Eaton also set up a Materials Excellence learning and development team to manage the educational program. Cage manages Eaton’s relationship with ASCM, while the company’s global supply chain center of excellence in India plans activities and tracks progress.
The first training sessions of 2019 took place on-site and were kicked off by a senior leader. During the pandemic, training pivoted to virtual sessions three times a week. Students in similar time zones were able to connect, and instructors were specifically selected for their ability to maintain engagement and participation.
“Our post-training survey results showed that more than 95% of students felt that the quality of the training and instructors was excellent, helped enhance their knowledge, and adequately answered their questions,” Cage says.
The Materials Excellence group also created a Microsoft Teams group so that participants could share and discuss theories and concepts. Leaders celebrated achievements and success stories across multiple internal platforms, including Yammer and SharePoint.
Now, Materials team members from each of Eaton’s seven businesses participate in a rolling training cycle to educate more employees. Most trainings still are happening online. Eaton has also expanded the learning and development program to include ASCM’s Foundations of Supply Chain Management (formerly Principles On Demand) online learning platform, which features multiple mini courses organizations can choose from to create a program that meets their educational needs. For instance, the Materials Excellence team chose topics such as inventory planning and control, material requirements planning, and managing sales and operations planning. Cage notes that selecting learning programs that are most relevant to the company’s manufacturing operations has been critical for making the educational investment worthwhile.
Foundations of Supply Chain Management offered Eaton an ideal opportunity to expand its learning and development program across the organization. “While the APICS certification program requires significant engagement and time commitment from participants, Foundations of Supply Chain Management offers a more flexible supply chain education program that can be accessed by a broader group of employees who are eager to strengthen their supply chain knowledge in specific areas related to their roles at Eaton,” Cage says. “This is the perfect complement to the more rigorous APICS curriculum. … We have added another 300 employees globally to this learning program, offering a solid continuous learning opportunity tailored to their needs and specific priorities.”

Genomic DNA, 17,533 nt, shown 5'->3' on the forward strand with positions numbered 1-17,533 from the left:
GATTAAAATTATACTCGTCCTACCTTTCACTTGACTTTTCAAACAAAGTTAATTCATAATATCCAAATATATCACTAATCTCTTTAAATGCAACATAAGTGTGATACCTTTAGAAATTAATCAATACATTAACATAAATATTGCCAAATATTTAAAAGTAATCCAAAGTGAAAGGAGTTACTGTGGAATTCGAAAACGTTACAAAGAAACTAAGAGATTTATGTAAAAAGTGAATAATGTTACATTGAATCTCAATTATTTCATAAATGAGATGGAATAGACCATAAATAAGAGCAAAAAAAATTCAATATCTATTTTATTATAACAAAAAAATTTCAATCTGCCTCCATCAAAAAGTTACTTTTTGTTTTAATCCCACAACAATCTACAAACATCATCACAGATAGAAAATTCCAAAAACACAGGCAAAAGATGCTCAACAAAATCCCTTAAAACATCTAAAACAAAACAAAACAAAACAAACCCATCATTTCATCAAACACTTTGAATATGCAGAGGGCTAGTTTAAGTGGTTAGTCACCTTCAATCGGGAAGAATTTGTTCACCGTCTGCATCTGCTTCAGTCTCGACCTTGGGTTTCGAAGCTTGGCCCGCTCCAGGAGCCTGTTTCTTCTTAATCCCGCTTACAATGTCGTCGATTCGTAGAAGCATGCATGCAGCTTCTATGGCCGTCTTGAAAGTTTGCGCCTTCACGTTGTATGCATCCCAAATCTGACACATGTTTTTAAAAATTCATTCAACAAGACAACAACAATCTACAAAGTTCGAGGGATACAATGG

Eaton currently has about 200 employees around the world regularly accessing some or all of the 20 available courses. In addition, the CPIM program has trained more than 370 participants from 25 different countries. More than 185 of those have passed the CPIM Part 1 exam, and more than 95 have earned the CPIM designation.
Resources to be proud of
After completing the hours of coursework, studying and exams, CPIM program participants graduated from the educational program with a strong sense of pride.
“APICS CPIM has not only contributed to my professional life, but also makes me so proud of holding such a well recognized certification,”says Andrea Karaszi, assortment specialist, Electrical Sector EMEA. “It makes me feel grateful to work for such a company that supports you to pursue more knowledge and promote your professional development.”
Overall, Eaton leaders noticed that, after employees completed APICS trainings, they were more confident, collaborated more, and effectively applied their new knowledge in the workplace to improve productivity and achieve the company’s strategic objectives.
“Although I have been working in planning and inventory management for 11 years, the APICS education system has immensely improved my knowledge of the fundamentals of planning and inventory management,” says Atul Mane, manager of the Materials Excellence program in India. “After earning my certification, every concept is precise and crystal clear..”